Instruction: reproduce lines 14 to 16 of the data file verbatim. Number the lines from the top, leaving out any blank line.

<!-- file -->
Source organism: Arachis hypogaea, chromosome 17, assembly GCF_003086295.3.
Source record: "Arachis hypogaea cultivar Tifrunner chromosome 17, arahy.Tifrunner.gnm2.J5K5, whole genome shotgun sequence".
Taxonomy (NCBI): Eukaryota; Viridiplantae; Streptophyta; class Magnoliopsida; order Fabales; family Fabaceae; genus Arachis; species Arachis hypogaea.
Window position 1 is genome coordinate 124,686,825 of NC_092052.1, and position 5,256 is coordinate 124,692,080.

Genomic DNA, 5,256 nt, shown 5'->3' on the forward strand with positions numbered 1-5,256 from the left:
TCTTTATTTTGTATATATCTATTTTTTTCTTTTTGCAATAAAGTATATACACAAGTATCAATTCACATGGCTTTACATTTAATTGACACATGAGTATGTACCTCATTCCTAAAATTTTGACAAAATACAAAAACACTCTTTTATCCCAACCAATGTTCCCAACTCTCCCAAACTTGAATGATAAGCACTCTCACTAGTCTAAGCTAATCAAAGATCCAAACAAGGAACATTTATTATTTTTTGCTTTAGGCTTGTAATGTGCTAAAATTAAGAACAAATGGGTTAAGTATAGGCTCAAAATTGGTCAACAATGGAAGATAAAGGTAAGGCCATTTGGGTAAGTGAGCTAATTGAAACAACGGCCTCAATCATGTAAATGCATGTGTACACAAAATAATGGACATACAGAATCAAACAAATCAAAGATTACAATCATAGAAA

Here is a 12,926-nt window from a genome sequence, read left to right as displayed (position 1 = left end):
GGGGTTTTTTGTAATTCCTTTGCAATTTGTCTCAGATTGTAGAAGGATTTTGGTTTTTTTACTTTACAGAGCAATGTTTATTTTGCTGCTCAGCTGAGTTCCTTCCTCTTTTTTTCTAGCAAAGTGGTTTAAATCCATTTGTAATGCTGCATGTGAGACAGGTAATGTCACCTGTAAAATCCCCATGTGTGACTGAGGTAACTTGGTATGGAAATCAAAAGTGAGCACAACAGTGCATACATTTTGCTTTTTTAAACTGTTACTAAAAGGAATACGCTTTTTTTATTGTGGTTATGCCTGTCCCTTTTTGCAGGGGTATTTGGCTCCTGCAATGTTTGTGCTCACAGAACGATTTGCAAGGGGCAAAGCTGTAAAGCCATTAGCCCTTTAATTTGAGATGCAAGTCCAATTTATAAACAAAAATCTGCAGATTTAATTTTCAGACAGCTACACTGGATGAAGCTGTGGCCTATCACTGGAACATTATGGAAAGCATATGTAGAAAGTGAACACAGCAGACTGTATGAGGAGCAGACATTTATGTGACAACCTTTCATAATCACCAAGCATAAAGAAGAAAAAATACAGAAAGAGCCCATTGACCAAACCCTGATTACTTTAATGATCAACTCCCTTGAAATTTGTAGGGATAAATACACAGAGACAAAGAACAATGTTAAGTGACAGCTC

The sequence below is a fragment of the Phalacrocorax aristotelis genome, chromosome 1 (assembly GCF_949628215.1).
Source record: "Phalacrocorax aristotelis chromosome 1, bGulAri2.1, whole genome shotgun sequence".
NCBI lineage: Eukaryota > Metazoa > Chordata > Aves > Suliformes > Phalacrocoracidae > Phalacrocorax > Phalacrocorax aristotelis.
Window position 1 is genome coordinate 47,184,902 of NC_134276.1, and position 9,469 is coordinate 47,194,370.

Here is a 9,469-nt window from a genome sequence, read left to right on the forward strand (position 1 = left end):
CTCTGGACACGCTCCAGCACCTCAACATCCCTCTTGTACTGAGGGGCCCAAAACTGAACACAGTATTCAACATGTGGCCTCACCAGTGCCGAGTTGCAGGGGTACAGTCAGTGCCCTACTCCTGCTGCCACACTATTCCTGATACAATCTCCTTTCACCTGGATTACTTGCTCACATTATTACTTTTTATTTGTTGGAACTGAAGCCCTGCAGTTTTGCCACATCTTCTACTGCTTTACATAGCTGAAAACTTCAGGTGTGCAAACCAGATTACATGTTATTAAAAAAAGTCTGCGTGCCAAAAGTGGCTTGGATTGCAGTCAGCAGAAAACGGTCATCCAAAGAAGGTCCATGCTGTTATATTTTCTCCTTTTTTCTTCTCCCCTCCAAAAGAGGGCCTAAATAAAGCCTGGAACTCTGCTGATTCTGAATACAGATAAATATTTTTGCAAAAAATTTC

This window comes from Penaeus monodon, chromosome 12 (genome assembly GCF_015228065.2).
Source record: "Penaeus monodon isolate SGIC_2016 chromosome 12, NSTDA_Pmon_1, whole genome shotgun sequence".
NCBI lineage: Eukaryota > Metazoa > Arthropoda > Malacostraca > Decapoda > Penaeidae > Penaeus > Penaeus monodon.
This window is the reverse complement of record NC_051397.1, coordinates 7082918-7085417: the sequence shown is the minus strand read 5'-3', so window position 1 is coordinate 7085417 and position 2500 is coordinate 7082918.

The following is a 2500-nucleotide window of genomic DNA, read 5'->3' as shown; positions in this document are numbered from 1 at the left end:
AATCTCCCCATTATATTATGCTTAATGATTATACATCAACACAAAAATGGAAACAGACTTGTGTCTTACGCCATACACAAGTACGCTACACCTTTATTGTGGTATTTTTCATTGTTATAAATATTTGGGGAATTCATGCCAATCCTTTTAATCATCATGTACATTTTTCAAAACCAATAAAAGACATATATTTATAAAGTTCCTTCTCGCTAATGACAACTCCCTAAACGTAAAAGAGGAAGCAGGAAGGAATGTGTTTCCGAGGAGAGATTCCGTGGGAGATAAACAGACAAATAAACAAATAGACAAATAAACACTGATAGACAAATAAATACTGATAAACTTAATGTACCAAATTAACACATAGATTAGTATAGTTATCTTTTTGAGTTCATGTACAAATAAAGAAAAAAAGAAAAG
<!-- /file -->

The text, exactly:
CTCTGGACACGCTCCAGCACCTCAACATCCCTCTTGTACTGAGGGGCCCAAAACTGAACACAGTATTCAACATGTGGCCTCACCAGTGCCGAGTTGCAGGGGTACAGTCAGTGCCCTACTCCTGCTGCCACACTATTCCTGATACAATCTCCTTTCACCTGGATTACTTGCTCACATTATTACTTTTTATTTGTTGGAACTGAAGCCCTGCAGTTTTGCCACATCTTCTACTGCTTTACATAGCTGAAAACTTCAGGTGTGCAAACCAGATTACATGTTATTAAAAAAAGTCTGCGTGCCAAAAGTGGCTTGGATTGCAGTCAGCAGAAAACGGTCATCCAAAGAAGGTCCATGCTGTTATATTTTCTCCTTTTTTCTTCTCCCCTCCAAAAGAGGGCCTAAATAAAGCCTGGAACTCTGCTGATTCTGAATACAGATAAATATTTTTGCAAAAAATTTC

This window comes from Penaeus monodon, chromosome 12 (genome assembly GCF_015228065.2).
Source record: "Penaeus monodon isolate SGIC_2016 chromosome 12, NSTDA_Pmon_1, whole genome shotgun sequence".